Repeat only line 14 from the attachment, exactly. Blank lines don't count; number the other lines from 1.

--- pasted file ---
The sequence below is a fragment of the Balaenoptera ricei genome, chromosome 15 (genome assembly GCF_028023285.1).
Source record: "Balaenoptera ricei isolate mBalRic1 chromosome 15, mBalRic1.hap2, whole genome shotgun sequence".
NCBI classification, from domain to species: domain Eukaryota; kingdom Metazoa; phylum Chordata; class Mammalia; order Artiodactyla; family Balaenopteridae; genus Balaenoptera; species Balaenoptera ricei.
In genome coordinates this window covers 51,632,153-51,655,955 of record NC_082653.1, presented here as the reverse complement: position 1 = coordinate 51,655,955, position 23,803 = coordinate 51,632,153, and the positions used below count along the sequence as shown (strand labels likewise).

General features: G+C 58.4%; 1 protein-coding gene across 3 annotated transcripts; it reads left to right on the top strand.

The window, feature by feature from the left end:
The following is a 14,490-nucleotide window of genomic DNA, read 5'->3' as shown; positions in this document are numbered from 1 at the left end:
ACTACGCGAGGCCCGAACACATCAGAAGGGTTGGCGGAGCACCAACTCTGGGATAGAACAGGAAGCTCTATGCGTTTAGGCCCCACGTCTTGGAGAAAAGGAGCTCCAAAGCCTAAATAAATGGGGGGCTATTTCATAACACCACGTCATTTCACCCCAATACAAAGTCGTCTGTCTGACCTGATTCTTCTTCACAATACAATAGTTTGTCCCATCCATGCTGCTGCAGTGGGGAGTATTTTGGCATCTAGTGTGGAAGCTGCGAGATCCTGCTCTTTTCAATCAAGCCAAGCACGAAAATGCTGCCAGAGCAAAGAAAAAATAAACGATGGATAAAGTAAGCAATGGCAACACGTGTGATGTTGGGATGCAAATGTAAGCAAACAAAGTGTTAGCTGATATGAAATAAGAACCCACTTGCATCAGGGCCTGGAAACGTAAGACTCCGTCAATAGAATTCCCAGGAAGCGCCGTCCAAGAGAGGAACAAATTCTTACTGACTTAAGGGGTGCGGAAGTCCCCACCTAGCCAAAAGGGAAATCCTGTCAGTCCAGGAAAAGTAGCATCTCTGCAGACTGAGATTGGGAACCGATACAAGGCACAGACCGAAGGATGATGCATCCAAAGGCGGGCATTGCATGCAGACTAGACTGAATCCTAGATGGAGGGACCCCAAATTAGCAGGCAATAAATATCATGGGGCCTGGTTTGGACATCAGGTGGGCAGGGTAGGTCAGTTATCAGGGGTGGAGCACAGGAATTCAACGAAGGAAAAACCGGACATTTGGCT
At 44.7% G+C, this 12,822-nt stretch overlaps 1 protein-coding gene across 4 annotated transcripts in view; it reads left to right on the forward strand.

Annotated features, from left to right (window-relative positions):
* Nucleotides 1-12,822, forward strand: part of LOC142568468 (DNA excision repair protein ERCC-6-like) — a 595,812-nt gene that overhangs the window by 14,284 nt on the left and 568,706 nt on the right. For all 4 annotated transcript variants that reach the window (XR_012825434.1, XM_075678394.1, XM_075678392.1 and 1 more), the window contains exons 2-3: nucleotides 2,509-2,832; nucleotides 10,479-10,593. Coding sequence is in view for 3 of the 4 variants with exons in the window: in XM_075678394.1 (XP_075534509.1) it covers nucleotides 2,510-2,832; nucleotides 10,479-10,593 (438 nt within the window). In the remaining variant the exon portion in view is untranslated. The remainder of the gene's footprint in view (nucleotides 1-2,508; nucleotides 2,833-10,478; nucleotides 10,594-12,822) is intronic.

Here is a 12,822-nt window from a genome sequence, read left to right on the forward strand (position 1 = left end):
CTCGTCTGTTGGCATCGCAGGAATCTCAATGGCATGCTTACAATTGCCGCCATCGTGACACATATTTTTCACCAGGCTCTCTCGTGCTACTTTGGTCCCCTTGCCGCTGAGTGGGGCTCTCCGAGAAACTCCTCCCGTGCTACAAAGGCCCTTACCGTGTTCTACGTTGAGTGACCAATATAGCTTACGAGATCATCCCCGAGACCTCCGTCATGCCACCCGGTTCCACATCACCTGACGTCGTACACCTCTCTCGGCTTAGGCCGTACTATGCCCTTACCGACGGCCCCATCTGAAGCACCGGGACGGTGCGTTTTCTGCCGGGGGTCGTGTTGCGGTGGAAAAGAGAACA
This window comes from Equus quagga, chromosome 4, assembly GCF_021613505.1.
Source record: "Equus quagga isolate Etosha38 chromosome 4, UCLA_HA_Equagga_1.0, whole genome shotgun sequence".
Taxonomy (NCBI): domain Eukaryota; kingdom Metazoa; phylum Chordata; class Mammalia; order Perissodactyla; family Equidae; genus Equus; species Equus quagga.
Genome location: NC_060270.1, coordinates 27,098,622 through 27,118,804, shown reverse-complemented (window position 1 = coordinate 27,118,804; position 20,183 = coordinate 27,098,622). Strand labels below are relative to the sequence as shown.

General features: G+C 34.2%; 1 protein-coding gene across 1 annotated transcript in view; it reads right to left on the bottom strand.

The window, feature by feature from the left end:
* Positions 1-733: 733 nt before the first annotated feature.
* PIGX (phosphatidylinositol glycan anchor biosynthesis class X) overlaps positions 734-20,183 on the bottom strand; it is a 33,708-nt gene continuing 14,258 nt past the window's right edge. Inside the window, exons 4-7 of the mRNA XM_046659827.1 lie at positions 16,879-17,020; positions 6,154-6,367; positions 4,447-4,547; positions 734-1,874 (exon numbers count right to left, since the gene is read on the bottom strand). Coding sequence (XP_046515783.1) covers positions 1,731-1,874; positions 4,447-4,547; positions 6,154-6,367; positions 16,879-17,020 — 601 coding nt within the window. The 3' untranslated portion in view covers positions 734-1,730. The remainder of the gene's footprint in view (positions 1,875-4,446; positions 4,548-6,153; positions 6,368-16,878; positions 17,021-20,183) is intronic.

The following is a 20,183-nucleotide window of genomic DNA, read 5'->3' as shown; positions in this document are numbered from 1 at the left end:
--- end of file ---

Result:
This window comes from Equus quagga, chromosome 4, assembly GCF_021613505.1.